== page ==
MHA | Be aware of the VAT rules surrounding business gifts, meals,…

Be aware of the VAT rules surrounding business gifts, meals, and parties

Jonathan Main · December 8th 2023 · read

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Traditionally, businesses may give gifts at Christmas to reward employees for good work or show appreciation to clients. Generally, when a business incurs VAT on these expenses, the VAT will be recoverable as input tax if the gift is a ‘business gift’. 

There are unlikely to be any invoices raised to, or monetary payment received from, the lucky recipient, so it is easy to overlook the VAT implications when you come to pass the gift on. 

Many businesses will also be looking forward to bringing colleagues together at dinners, lunches, or parties to celebrate the season. Later in this article, we will break down the VAT treatment of these events and explain the rules for recovery.

Input tax incurred on the purchase of gifts is only recoverable if it is given away, as a ‘business gift’. Concerning gifts, if the gift costs less than £50 (excluding VAT), no output tax will be due. 

The £50 limit applies per person within a rolling 12-month period. So, if you provide an individual customer with 3 gifts in a period of 12 months, each costing £20 plus VAT, you have breached the annual limit and would need to pay output tax for each gift given, in the corresponding return period. The threshold applies to individuals, not businesses, so you can spend up to £50 on employees working within the same organisation or on individual customers.

A business gift is a gift which:

  • Is made in the course of promoting the business;
  • You were entitled to reclaim the VAT charged on its purchase; and
  • Is voluntarily and unconditionally given, with no consideration received from the recipient in return (whether monetary or non-monetary).

The gift can be given to customers as well as employees, and it doesn’t need to be branded with the business logo or name to qualify.

You won’t be able to recover input tax in the first place on goods which are given away for non-business purposes, for example to friends, relatives, or the owners of the business, so there is no need to account for output tax.

You might have noticed that we have only mentioned goods so far. This is because the gift of a supply of your own services for no charge is generally not seen as a supply and no output tax will be due. However, if services are purchased from a third-party and later given away, free of charge, output tax will be due.

When it comes to Christmas parties and meals, you are probably familiar with the idea that for business entertainment, you can only recover VAT on hospitality when it is provided, free of charge, for your staff. This includes directors and partners, as long as the event is open to all staff. 

Recovery of input tax incurred on entertainment which is freely given to non-staff is blocked. ‘Business entertainment’ refers to hospitality of any kind, including the provision of food and drink, accommodation, or tickets to events. If you do decide to invite customers, plus-ones, or previous employees, you will need to apportion your input tax claim based on how many of your guests are members of staff.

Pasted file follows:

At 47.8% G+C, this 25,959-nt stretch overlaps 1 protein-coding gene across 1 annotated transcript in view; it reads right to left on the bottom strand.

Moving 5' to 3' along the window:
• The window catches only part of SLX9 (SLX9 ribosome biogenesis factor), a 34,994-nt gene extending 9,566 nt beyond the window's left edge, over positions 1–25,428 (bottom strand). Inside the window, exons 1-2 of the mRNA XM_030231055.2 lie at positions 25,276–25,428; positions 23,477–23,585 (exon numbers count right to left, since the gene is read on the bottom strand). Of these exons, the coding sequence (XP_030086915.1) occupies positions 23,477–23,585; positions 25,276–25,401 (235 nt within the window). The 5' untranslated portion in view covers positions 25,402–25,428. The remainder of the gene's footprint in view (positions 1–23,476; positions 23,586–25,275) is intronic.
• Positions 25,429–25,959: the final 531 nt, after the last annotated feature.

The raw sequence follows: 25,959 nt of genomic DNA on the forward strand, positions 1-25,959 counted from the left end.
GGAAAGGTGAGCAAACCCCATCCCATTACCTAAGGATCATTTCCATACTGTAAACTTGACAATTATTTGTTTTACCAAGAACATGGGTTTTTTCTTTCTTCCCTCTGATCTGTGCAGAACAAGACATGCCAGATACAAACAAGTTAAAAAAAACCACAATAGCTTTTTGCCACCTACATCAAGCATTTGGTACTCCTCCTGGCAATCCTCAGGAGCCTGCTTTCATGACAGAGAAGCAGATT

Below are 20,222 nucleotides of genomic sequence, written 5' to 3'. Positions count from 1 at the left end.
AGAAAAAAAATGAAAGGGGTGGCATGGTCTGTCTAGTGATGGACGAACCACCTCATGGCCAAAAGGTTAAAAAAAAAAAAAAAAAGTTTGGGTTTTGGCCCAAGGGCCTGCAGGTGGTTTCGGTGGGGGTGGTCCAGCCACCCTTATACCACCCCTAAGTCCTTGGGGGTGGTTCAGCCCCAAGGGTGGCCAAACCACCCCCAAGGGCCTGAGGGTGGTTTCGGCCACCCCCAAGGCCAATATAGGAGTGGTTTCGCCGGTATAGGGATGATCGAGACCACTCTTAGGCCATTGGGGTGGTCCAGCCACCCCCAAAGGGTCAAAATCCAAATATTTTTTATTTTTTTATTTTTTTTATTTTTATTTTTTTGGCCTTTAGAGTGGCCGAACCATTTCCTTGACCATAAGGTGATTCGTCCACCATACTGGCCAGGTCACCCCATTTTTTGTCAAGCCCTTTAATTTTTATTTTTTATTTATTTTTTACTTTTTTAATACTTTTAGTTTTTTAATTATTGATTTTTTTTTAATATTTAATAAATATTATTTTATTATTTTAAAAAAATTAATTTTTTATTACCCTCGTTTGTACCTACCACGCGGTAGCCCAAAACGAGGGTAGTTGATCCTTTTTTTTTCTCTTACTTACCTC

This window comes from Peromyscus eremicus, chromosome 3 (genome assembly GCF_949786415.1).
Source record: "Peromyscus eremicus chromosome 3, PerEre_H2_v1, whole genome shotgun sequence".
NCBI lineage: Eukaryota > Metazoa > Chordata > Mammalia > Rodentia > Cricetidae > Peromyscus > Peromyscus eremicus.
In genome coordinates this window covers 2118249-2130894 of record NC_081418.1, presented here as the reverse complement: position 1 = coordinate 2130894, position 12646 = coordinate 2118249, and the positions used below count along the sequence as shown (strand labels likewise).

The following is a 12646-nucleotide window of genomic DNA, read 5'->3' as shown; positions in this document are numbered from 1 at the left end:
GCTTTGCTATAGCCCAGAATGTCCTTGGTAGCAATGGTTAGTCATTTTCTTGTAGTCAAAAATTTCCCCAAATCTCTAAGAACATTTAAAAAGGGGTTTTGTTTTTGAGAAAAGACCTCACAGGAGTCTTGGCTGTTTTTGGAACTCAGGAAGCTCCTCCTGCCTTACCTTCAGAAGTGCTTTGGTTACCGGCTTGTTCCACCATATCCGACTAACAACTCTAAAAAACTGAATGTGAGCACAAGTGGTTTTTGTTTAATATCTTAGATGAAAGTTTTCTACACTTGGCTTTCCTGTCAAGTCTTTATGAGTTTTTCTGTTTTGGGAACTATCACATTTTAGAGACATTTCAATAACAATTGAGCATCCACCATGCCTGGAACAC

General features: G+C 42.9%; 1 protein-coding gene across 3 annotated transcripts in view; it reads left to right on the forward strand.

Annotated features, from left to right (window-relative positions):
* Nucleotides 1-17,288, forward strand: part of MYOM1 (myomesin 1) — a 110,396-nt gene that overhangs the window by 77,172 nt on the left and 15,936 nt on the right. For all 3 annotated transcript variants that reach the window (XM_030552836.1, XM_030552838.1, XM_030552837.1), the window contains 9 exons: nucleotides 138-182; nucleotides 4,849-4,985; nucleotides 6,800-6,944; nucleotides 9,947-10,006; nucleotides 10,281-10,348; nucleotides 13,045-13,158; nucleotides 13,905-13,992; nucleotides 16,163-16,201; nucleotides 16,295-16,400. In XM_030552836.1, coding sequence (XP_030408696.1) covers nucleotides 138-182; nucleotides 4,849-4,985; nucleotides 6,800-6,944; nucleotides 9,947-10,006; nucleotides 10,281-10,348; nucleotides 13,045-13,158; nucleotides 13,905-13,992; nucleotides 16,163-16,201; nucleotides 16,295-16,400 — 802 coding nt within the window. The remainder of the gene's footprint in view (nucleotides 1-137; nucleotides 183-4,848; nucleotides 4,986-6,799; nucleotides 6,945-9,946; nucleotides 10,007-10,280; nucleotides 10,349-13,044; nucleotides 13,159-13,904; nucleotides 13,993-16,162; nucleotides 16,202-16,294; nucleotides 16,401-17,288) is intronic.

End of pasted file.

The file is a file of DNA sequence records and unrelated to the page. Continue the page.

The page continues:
For VAT there is no limit on the cost of entertaining employees. Input tax is recoverable regardless of the amount spent per staff member.

What can I take away from this?

This festive season, you might like to consider a VAT-efficient approach as follows.

Gifts

The most cost-effective gifting option would be to keep the cost of your gifts below £50 plus VAT per person (within a 12 month period). If you do this, you can recover the input tax incurred, without having to pay over any output tax. It’s a win-win!

Perhaps, your business might specialise in the manufacturing of corporate gifts. Considering the above, keeping your prices below £50 could boost your sales!

Meals and parties

For maximum input tax recovery, the simplest option is to only invite your own staff, directors, and partners to your Christmas party. However, if you would like to invite other guests, you might consider charging a small admission fee. 

Do you remember that business entertainment is only blocked from recovery if the entertainment is provided free of charge to non-staff? In charging an entry fee, the party is no longer supplied free of charge and the input tax is fully recoverable. 

The fee cannot be optional (or ‘discretionary’), but there is no set minimum.

What does this mean for me?

At VAT compliance visits and checks, HMRC will routinely review VAT recovery on entertainment expenditure. It is therefore important to know when input tax is recoverable and when output tax is due on gifting or staff entertainment expenses, to ensure you have accounted for VAT correctly and do not run the risk of incurring VAT assessments, interest, and penalties. 

You should make sure that your accounting system can cope with the different treatment and implications of any parties planned or gifts to be given.

How can MHA help?

If you would like clarification on any of the points discussed in this article, please contact our VAT and Indirect Taxes team. 

Our specialist team are also able to provide a risk-assessment review of your supplies or, in the event of any errors, assist with your error correction with a view to mitigating penalties.

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